Posted: Jun 24, 2017 11:54 pm
by lpetrich
DavidMcC wrote:
KeenIdiot wrote:I've met a few hardliners defenders, noticed the old electric universe Hypothesis crowd has been growing some and Velikovsky is popular with them.

That's bad news for science, if they acquire any political clout, that is. :nono:

Pseudosciences vary in politicization, with some advocates being very political and others not.

Creationists are very political, while vitalists are not, even though vitalists can make similar sorts of arguments.

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The advocates of Hanns Hoerbiger's Welteislehre (WEL: Cosmic Ice Theory) were very political, using pressure tactics to get people to accept their theory. They'd sometimes heckle astronomers' meetings with "Out with astronomical orthodoxy! Give us Hoerbiger!" As the Nazis rose to power in Germany, WEL advocates associated themselves with it, saying things like

"Our Nordic ancestors grew strong in ice and snow; belief in the Cosmic Ice is consequently the natural heritage of Nordic Man."
"Just as it needed a child of Austrian culture--Hitler!--to put the Jewish politicians in their place, so it needed an Austrian to cleanse the world of Jewish science."
"The Fuehrer, by his very life, has proved how much a so-called 'amateur' can be superior to self-styled professionals; it needed another 'amateur' to give us a complete understanding of the Universe."
The Nazi government eventually felt compelled to issue a statement saying that one could be a good Nazi without believing in the WEL.

After the Nazis were defeated, the WEL's advocates dropped out, but they reappeared in the 1950's and 1960's, and then dropped out again. This is despite their being able to claim Velikovsky-style vindication from the large amounts of ice in the outer Solar System.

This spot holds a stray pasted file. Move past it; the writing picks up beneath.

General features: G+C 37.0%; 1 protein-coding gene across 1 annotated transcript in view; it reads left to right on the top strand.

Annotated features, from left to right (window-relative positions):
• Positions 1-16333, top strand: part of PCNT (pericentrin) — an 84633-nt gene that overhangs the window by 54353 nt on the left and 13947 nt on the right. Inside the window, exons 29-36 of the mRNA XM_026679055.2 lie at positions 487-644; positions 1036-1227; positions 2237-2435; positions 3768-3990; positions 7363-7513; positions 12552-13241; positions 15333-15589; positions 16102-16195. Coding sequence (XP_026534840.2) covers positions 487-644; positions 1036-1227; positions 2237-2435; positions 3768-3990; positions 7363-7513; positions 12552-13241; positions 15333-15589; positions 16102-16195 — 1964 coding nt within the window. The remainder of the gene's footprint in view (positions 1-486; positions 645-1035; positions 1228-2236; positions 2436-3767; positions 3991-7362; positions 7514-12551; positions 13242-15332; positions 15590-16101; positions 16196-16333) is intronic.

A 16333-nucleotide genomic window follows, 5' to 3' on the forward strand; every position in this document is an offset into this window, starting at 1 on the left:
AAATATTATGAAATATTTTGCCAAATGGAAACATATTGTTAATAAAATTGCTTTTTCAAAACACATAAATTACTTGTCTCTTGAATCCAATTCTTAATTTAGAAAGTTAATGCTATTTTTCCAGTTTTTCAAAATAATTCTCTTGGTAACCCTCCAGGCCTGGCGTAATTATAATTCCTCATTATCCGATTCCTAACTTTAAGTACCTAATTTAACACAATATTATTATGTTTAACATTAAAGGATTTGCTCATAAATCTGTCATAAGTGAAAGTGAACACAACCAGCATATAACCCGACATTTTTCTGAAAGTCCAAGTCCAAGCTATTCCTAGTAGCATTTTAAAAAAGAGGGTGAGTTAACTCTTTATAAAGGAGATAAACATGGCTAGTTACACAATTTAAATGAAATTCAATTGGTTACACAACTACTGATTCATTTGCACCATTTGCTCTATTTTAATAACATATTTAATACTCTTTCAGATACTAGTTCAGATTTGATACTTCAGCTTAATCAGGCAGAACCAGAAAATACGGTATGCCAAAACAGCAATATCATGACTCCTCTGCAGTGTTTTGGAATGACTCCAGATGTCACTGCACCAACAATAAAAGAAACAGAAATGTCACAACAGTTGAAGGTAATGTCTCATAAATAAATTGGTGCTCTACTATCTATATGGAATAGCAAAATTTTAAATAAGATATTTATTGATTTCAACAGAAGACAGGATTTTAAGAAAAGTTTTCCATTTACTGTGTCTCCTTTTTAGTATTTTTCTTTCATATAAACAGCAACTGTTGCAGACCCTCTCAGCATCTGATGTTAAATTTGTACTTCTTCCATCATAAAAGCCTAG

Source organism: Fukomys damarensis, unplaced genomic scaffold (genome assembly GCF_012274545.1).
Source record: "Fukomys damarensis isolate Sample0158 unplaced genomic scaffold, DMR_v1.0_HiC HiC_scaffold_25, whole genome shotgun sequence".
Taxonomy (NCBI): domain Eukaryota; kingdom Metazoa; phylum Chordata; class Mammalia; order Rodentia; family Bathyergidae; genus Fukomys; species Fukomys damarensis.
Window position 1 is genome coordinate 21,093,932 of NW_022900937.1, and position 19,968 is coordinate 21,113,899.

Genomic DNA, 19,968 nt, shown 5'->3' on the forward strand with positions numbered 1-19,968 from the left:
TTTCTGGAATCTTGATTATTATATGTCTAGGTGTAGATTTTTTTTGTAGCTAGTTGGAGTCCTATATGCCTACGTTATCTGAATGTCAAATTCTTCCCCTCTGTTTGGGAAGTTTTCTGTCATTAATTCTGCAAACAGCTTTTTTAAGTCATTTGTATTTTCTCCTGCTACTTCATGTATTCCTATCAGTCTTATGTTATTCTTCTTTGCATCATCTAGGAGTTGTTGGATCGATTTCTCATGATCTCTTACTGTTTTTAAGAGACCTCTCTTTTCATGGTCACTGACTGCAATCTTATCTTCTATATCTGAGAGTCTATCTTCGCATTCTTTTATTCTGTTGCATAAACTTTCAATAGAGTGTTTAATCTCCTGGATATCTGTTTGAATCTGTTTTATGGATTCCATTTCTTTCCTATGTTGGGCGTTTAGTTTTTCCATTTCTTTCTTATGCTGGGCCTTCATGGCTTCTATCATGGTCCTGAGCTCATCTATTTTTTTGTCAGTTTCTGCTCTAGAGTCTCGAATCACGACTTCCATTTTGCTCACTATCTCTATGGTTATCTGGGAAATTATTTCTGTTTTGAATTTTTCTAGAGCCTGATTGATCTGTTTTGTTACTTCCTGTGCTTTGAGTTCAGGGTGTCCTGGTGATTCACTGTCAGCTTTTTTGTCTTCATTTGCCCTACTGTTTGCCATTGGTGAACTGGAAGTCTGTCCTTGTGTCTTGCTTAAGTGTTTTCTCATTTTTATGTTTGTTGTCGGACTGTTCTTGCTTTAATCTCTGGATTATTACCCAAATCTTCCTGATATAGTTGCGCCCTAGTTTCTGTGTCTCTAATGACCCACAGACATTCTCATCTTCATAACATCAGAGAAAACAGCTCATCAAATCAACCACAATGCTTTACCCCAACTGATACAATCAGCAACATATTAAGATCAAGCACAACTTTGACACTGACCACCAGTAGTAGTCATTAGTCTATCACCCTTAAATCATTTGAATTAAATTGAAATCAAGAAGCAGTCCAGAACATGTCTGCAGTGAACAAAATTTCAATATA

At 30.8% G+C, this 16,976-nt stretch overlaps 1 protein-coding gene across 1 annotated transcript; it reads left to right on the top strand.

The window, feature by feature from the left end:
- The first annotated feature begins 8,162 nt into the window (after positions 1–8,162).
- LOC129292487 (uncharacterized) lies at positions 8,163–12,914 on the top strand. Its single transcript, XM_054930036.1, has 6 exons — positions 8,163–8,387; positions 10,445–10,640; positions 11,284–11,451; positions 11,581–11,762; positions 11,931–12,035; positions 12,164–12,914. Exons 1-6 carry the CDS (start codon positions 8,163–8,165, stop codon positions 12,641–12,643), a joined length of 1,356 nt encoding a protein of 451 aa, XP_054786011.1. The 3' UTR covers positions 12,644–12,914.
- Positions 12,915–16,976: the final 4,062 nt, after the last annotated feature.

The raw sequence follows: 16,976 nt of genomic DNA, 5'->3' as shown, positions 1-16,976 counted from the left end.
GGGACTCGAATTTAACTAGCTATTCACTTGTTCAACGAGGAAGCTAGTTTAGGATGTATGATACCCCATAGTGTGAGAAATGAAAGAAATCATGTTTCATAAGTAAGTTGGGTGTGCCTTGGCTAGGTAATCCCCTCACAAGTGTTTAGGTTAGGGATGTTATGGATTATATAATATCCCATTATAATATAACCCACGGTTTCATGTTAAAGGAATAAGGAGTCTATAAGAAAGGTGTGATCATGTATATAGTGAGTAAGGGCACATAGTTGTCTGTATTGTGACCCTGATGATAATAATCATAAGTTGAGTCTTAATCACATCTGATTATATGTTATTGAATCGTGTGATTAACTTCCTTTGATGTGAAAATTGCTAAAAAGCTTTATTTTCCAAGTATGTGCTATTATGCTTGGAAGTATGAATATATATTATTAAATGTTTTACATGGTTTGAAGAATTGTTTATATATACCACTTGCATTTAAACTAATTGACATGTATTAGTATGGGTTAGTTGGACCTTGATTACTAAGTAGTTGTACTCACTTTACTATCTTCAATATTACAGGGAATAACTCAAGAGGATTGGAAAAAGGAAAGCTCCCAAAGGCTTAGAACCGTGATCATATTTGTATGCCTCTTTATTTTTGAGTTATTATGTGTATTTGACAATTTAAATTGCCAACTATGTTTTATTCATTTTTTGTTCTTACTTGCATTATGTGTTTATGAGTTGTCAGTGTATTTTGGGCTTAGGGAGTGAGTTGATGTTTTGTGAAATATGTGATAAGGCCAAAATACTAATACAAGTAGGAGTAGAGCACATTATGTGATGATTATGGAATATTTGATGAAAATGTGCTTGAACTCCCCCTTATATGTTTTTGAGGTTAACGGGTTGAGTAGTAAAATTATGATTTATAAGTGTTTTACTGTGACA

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Then there is Lysenkoism. Trofim Lysenko was a breeder of crop plants and a quack geneticist who claimed that his experimental treatments could alter crop plants' heredity. He claimed that he could produce higher-performing crop plants much more easily than mainstream biologists could, and he got the support of Soviet Communist Party officials, including Joseph Stalin himself. After several years of struggle by Lysenkoites against mainstream biologists, Lysenkoism was made official dogma in 1948. He made a speech, Soviet Biology, and you can see what he was thinking. He ridiculed the notion of a hereditary substance as Mendelist Weismannist Morganist idealism, and he advocated the inheritance of acquired characteristics.

Lysenkoism was devastating for Soviet biological research, even before its 1948 triumph. Several notable biologists were executed or sent to prison camps, like the eminent biologist Nikolai Vavilov. He is notable for proposing "Vavilov zones" of plant domestication, zones where the nearest wild relatives of domestic species live, and where the domestic species have the most variety.

After Stalin died in 1953, mainstream biology gradually recovered, and by the 1960's Lysenkoism was gone.